The consultation discusses three areas specifically:

  • Capital maintenance and dividends where specific disclosures will be brought into the annual report to evidence the legality of the proposed dividends and the effects on the future solvency of the company.
  • Payment practices where there will be disclosures required with information on the proportion of payments that meet the standard policies as described.
  • Alternative Performance Measures and Key Performance Indicators, of particular interest to investors and to those considering directors remuneration practices, and which the consultation suggests should be a particular area of focus in the Audit and Assurance Policy so stakeholders understand the nature and level of audit and assurance obtained.

It is a feature of these requirements that a lens beyond the investors is being applied. Whilst the consultation has explicitly not suggested mandating a Purpose Statement, it references s172(1) of the Companies Act in requiring directors to consider the interests of a wider group of stakeholders and references are made throughout to the needs of employees, suppliers, lenders, creditors, customers and the wider public.

5. Optionality in assurance

A central plank of the proposals is the accountability of the directors for determining the level of audit and assurance required beyond the core statutory requirements of the external audit. The consultation says that audit and assurance should be market-led, taking into account shareholders’ views primarily, but also other stakeholders such as lenders, suppliers or employees. The proposals do not suggest that the external auditors need necessarily to be providing a wider range of audit or assurance, although they do require them to think more broadly about issues such as director conduct and the wider set of financial and non-financial information in reaching their judgements.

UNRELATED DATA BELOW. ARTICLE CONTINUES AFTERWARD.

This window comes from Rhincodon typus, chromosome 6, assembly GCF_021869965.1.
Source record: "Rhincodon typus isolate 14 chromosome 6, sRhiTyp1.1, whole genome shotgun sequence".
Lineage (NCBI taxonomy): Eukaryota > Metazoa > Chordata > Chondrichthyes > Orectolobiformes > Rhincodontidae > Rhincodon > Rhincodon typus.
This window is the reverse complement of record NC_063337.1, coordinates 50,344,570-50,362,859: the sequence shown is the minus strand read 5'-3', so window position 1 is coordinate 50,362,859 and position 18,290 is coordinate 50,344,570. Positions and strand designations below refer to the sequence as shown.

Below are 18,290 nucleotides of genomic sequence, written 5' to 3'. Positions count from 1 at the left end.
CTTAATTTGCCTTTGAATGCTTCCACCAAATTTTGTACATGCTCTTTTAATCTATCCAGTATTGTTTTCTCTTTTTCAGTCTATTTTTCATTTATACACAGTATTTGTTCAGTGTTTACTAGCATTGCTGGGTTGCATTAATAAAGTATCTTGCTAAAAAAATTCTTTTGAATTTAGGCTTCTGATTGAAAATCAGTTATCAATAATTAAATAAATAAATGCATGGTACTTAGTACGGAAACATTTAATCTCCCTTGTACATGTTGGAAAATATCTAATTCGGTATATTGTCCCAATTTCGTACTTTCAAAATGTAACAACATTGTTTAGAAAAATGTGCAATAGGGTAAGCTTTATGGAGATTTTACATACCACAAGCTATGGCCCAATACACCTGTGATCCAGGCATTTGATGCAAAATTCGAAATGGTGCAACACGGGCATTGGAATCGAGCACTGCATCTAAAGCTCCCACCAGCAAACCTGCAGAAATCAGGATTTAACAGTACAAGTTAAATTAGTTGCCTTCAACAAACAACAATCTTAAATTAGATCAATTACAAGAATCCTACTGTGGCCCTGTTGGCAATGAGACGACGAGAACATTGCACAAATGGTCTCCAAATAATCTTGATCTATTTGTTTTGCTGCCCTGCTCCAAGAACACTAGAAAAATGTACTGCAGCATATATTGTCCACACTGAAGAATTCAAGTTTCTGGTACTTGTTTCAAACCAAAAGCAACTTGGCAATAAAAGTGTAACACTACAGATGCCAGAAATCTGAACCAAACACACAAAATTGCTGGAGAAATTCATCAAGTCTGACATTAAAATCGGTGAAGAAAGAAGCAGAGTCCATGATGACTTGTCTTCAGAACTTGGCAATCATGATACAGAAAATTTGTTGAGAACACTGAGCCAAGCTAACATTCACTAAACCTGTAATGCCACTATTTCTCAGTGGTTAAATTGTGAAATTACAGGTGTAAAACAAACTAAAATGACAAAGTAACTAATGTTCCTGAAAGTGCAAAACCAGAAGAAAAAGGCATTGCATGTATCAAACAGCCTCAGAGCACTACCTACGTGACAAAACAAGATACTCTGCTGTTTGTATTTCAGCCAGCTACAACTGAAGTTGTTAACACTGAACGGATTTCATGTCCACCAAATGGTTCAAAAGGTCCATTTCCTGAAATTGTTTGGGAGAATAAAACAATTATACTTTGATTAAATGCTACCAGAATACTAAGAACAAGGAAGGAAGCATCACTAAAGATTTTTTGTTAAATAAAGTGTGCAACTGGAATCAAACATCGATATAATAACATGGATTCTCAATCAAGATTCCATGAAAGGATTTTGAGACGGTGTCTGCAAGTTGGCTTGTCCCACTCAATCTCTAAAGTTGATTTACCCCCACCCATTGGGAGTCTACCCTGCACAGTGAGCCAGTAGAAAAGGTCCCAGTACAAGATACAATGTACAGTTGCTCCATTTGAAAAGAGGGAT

The proposals also suggest the creation of a regulated Corporate Audit Profession to act as an umbrella for all audit activities and with the intention of encouraging a broad range of suppliers of financial and non-financial audit. It remains to be seen exactly how this regulation will operate in relation to non-financial areas.

Directors can, and should, engage with investors through seeking the advisory vote on the Audit and Assurance Policy. This Policy should explain what assurance is being commissioned over all aspects of the annual report and accounts, as well as other information. It should create an integrated view alongside the existing principal risk disclosures with a focus on the wider information set provided in the directors’ report, the strategic report and the corporate governance statement. It should explain how directors make decisions about where they do and do not require audit and assurance and should be proportionate and flexible. The consultation draws out particularly climate related disclosures, alternative performance measures and KPIs as areas where disclosures will be helpful.